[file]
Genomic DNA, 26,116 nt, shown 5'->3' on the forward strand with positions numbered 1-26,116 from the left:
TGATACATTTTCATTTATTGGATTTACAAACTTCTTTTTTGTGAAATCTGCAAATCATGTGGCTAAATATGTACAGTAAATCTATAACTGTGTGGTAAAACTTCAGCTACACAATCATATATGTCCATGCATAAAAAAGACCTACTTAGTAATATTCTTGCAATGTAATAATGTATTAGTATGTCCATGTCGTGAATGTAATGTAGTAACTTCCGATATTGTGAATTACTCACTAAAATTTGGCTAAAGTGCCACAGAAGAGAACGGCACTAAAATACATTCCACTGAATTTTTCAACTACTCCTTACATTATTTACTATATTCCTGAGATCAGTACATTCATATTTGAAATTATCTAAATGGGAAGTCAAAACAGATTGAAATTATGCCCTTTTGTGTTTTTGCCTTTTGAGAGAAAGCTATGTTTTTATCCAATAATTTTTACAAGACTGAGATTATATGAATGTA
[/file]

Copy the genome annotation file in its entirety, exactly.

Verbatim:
Genomic DNA, 26,116 nt, shown 5'->3' on the forward strand with positions numbered 1-26,116 from the left:
TGATACATTTTCATTTATTGGATTTACAAACTTCTTTTTTGTGAAATCTGCAAATCATGTGGCTAAATATGTACAGTAAATCTATAACTGTGTGGTAAAACTTCAGCTACACAATCATATATGTCCATGCATAAAAAAGACCTACTTAGTAATATTCTTGCAATGTAATAATGTATTAGTATGTCCATGTCGTGAATGTAATGTAGTAACTTCCGATATTGTGAATTACTCACTAAAATTTGGCTAAAGTGCCACAGAAGAGAACGGCACTAAAATACATTCCACTGAATTTTTCAACTACTCCTTACATTATTTACTATATTCCTGAGATCAGTACATTCATATTTGAAATTATCTAAATGGGAAGTCAAAACAGATTGAAATTATGCCCTTTTGTGTTTTTGCCTTTTGAGAGAAAGCTATGTTTTTATCCAATAATTTTTACAAGACTGAGATTATATGAATGTA